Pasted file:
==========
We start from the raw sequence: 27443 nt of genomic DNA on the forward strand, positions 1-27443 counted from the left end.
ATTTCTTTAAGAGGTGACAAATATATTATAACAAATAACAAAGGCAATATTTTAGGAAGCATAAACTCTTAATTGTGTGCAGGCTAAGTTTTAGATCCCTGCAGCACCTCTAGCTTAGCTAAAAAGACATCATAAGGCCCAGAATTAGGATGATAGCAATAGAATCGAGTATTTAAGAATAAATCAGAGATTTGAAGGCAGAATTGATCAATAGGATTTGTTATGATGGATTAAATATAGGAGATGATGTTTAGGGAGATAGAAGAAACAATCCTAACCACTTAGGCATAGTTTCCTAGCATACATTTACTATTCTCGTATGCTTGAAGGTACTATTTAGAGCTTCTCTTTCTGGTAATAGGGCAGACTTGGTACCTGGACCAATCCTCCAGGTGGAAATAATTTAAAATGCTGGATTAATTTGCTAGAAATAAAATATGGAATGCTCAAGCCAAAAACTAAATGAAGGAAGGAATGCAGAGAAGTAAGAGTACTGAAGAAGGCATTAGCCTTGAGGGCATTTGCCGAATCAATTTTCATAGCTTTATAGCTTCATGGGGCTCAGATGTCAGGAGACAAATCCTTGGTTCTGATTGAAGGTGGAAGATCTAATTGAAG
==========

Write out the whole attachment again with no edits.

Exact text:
We start from the raw sequence: 27443 nt of genomic DNA on the forward strand, positions 1-27443 counted from the left end.
ATTTCTTTAAGAGGTGACAAATATATTATAACAAATAACAAAGGCAATATTTTAGGAAGCATAAACTCTTAATTGTGTGCAGGCTAAGTTTTAGATCCCTGCAGCACCTCTAGCTTAGCTAAAAAGACATCATAAGGCCCAGAATTAGGATGATAGCAATAGAATCGAGTATTTAAGAATAAATCAGAGATTTGAAGGCAGAATTGATCAATAGGATTTGTTATGATGGATTAAATATAGGAGATGATGTTTAGGGAGATAGAAGAAACAATCCTAACCACTTAGGCATAGTTTCCTAGCATACATTTACTATTCTCGTATGCTTGAAGGTACTATTTAGAGCTTCTCTTTCTGGTAATAGGGCAGACTTGGTACCTGGACCAATCCTCCAGGTGGAAATAATTTAAAATGCTGGATTAATTTGCTAGAAATAAAATATGGAATGCTCAAGCCAAAAACTAAATGAAGGAAGGAATGCAGAGAAGTAAGAGTACTGAAGAAGGCATTAGCCTTGAGGGCATTTGCCGAATCAATTTTCATAGCTTTATAGCTTCATGGGGCTCAGATGTCAGGAGACAAATCCTTGGTTCTGATTGAAGGTGGAAGATCTAATTGAAG